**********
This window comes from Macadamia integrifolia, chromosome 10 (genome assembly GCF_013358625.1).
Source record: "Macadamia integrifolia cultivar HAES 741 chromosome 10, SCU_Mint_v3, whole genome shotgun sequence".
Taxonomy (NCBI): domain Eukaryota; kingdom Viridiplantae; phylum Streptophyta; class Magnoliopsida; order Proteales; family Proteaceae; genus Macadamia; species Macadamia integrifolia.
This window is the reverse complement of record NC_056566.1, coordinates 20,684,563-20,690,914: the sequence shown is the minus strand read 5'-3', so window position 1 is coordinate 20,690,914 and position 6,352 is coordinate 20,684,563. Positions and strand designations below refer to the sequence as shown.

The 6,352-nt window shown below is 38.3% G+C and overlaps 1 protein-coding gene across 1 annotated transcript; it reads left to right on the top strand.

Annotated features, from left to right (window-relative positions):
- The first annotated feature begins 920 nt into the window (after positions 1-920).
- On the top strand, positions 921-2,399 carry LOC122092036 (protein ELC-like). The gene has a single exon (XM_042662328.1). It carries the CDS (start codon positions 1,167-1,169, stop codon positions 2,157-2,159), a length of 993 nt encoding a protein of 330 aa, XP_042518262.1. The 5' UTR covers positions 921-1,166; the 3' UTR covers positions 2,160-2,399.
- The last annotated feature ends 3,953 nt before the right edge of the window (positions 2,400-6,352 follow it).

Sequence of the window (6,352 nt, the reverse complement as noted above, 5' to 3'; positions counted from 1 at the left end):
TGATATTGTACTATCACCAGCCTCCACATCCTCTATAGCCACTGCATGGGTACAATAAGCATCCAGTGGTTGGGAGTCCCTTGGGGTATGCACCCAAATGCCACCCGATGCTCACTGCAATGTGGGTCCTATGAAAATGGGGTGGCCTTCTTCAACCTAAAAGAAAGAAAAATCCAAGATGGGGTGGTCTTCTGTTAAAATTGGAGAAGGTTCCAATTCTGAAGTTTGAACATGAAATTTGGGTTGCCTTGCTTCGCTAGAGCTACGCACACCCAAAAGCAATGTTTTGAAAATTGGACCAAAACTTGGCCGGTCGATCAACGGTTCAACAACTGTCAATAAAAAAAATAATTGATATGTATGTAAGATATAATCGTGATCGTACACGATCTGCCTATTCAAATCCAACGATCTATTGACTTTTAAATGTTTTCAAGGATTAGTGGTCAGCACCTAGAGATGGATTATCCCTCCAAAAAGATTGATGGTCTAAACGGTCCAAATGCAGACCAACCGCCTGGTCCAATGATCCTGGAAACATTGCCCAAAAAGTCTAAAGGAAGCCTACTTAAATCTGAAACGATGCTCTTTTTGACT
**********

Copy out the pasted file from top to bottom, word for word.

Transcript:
This window comes from Macadamia integrifolia, chromosome 10 (genome assembly GCF_013358625.1).
Source record: "Macadamia integrifolia cultivar HAES 741 chromosome 10, SCU_Mint_v3, whole genome shotgun sequence".
Taxonomy (NCBI): domain Eukaryota; kingdom Viridiplantae; phylum Streptophyta; class Magnoliopsida; order Proteales; family Proteaceae; genus Macadamia; species Macadamia integrifolia.
This window is the reverse complement of record NC_056566.1, coordinates 20,684,563-20,690,914: the sequence shown is the minus strand read 5'-3', so window position 1 is coordinate 20,690,914 and position 6,352 is coordinate 20,684,563. Positions and strand designations below refer to the sequence as shown.

The 6,352-nt window shown below is 38.3% G+C and overlaps 1 protein-coding gene across 1 annotated transcript; it reads left to right on the top strand.

Annotated features, from left to right (window-relative positions):
- The first annotated feature begins 920 nt into the window (after positions 1-920).
- On the top strand, positions 921-2,399 carry LOC122092036 (protein ELC-like). The gene has a single exon (XM_042662328.1). It carries the CDS (start codon positions 1,167-1,169, stop codon positions 2,157-2,159), a length of 993 nt encoding a protein of 330 aa, XP_042518262.1. The 5' UTR covers positions 921-1,166; the 3' UTR covers positions 2,160-2,399.
- The last annotated feature ends 3,953 nt before the right edge of the window (positions 2,400-6,352 follow it).

Sequence of the window (6,352 nt, the reverse complement as noted above, 5' to 3'; positions counted from 1 at the left end):
TGATATTGTACTATCACCAGCCTCCACATCCTCTATAGCCACTGCATGGGTACAATAAGCATCCAGTGGTTGGGAGTCCCTTGGGGTATGCACCCAAATGCCACCCGATGCTCACTGCAATGTGGGTCCTATGAAAATGGGGTGGCCTTCTTCAACCTAAAAGAAAGAAAAATCCAAGATGGGGTGGTCTTCTGTTAAAATTGGAGAAGGTTCCAATTCTGAAGTTTGAACATGAAATTTGGGTTGCCTTGCTTCGCTAGAGCTACGCACACCCAAAAGCAATGTTTTGAAAATTGGACCAAAACTTGGCCGGTCGATCAACGGTTCAACAACTGTCAATAAAAAAAATAATTGATATGTATGTAAGATATAATCGTGATCGTACACGATCTGCCTATTCAAATCCAACGATCTATTGACTTTTAAATGTTTTCAAGGATTAGTGGTCAGCACCTAGAGATGGATTATCCCTCCAAAAAGATTGATGGTCTAAACGGTCCAAATGCAGACCAACCGCCTGGTCCAATGATCCTGGAAACATTGCCCAAAAAGTCTAAAGGAAGCCTACTTAAATCTGAAACGATGCTCTTTTTGACT